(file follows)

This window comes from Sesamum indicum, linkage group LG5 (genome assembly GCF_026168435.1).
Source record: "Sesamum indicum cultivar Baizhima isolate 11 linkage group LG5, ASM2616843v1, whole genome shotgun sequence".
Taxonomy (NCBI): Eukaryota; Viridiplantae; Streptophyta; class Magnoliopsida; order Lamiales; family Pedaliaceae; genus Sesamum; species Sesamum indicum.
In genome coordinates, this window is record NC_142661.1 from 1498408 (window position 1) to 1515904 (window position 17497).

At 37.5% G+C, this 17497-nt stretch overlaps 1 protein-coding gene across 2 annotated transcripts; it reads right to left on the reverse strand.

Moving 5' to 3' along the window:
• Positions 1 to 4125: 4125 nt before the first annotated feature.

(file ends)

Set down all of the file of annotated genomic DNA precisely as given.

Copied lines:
This window comes from Sesamum indicum, linkage group LG5 (genome assembly GCF_026168435.1).
Source record: "Sesamum indicum cultivar Baizhima isolate 11 linkage group LG5, ASM2616843v1, whole genome shotgun sequence".
Taxonomy (NCBI): Eukaryota; Viridiplantae; Streptophyta; class Magnoliopsida; order Lamiales; family Pedaliaceae; genus Sesamum; species Sesamum indicum.
In genome coordinates, this window is record NC_142661.1 from 1498408 (window position 1) to 1515904 (window position 17497).

At 37.5% G+C, this 17497-nt stretch overlaps 1 protein-coding gene across 2 annotated transcripts; it reads right to left on the reverse strand.

Moving 5' to 3' along the window:
• Positions 1 to 4125: 4125 nt before the first annotated feature.